Sunday, January 07, 2007
Debt's a burden, but not for most
Posted by David Smith at 11:00 AM
Category: David Smith's other articles

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Early January, and it isn’t just the usual excesses that have to be worked off. Many people’s thoughts turn to debt — and it will take more than lycra and a gym membership to tackle that.

Debt will lead 30,000 people into insolvency between now and the end of March, says Grant Thornton, the accountancy firm. Liberal Democrat shadow chancellor Vince Cable claims that a combination of ready access to borrowing and legal changes that have made personal bankruptcy easier mean debt levels are unsustainable and a “debt mountain” hangs over the economy.

The Organisation for Economic Co-operation and Development (OECD) notes that household debt levels in Britain are more than 100% of gross domestic product, and thus the highest in the G7; above America, Canada, Japan, Germany, France and Italy.

Rising household debt has been a central feature under Gordon Brown, the chancellor whose guiding stars were said to be prudence and parsimony. Rising government debt is another story, which I will return to soon.

When Brown entered the doors of the Treasury in May 1997, household debt was just under £500 billion; now it is nearly £1,300 billion. That, in a period of low inflation, is a big increase.

The question of debt is the classic one of: “Is the glass half full or half empty?” Depending on which way you look at it, people’s willingness to take on debt either reflects their confidence in the future, and hence their ability to repay it; or it is an impatient desire to have it all now, whatever the long-term consequences. Inevitably, there is a bit of both.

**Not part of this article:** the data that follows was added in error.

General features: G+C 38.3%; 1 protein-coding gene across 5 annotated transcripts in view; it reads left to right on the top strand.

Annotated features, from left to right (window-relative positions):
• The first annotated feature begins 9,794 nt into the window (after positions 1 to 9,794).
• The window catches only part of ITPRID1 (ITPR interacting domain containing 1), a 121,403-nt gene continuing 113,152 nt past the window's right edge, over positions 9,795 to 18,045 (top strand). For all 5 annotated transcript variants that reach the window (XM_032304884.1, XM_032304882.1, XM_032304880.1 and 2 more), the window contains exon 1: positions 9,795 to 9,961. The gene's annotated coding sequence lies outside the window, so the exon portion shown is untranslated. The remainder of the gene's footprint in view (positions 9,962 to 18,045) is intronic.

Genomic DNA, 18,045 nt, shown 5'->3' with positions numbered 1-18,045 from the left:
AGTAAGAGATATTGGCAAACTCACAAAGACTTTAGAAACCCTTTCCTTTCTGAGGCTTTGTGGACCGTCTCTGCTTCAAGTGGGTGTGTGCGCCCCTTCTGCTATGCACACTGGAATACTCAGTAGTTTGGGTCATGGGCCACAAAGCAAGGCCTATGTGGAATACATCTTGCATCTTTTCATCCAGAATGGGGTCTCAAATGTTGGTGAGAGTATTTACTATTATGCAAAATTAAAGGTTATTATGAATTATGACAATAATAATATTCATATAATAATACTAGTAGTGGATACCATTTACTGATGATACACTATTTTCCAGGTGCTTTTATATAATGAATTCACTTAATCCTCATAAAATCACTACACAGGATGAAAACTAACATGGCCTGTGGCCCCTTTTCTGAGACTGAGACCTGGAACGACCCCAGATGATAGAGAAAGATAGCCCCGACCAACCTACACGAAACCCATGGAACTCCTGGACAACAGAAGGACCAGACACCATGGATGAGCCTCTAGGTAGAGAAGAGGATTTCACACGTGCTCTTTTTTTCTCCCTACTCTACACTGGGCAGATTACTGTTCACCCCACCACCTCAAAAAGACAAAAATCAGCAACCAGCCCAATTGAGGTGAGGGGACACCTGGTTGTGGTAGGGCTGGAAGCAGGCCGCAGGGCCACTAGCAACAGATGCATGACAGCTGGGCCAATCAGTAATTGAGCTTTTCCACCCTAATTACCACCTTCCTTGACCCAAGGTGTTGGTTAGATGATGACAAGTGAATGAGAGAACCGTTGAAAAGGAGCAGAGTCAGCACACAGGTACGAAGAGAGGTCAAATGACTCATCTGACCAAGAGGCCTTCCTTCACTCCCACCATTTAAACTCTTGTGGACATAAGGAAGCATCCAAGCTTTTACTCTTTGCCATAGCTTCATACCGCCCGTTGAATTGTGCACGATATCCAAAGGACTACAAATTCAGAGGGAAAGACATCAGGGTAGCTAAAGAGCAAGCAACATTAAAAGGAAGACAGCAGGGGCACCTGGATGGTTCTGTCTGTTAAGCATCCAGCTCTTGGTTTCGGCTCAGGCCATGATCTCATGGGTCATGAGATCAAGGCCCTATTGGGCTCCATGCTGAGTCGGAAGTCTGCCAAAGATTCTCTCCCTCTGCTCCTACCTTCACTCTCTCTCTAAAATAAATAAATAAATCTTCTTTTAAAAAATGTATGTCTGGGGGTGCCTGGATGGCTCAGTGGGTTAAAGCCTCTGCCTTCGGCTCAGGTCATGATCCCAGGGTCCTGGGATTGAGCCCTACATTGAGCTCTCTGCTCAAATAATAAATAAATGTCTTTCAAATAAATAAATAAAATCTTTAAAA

But how worried should we be? Is it the case, as Cable argues, that debt now hangs over the economy in a way that will significantly affect it? Or is it, as Bank of England governor Mervyn King has insisted repeatedly, that debt represents a potentially serious social problem but is not a big macroeconomic concern? Let me start with a few basic facts. Figures from the Bank last week showed that the level of outstanding individual debt is £1,278 billion, of which £1,066 billion, 83%, is secured on dwellings, and £212 billion is unsecured. In the past 12 months secured debt has risen by 10.4%; unsecured debt by 6.2%.

Britain, as noted, ranks near the top of the OECD’s debt league table, measured against GDP, although it is in the same ballpark as other “Anglo Saxon” economies; America, Canada, Australia and New Zealand. An alternative measure — the proportion of annual disposable income — put UK debt in 2005 at 159%, above America (135%) and Canada (126%) but below Australia (173%) and New Zealand (181%).

The outliers are Denmark, with debts of 260% of disposable income, and the Netherlands, 246%. At the bottom are France, 89%, and Italy, 59%.

These international differences tell us something about the willingness of people in various countries to borrow to consume. Contrary to what you might expect, there is no direct link between debt and levels of home ownership. Denmark and the Netherlands have lower levels of owner-occupation than Britain but more debt. Italy has roughly 80% owner-occupation but low debt.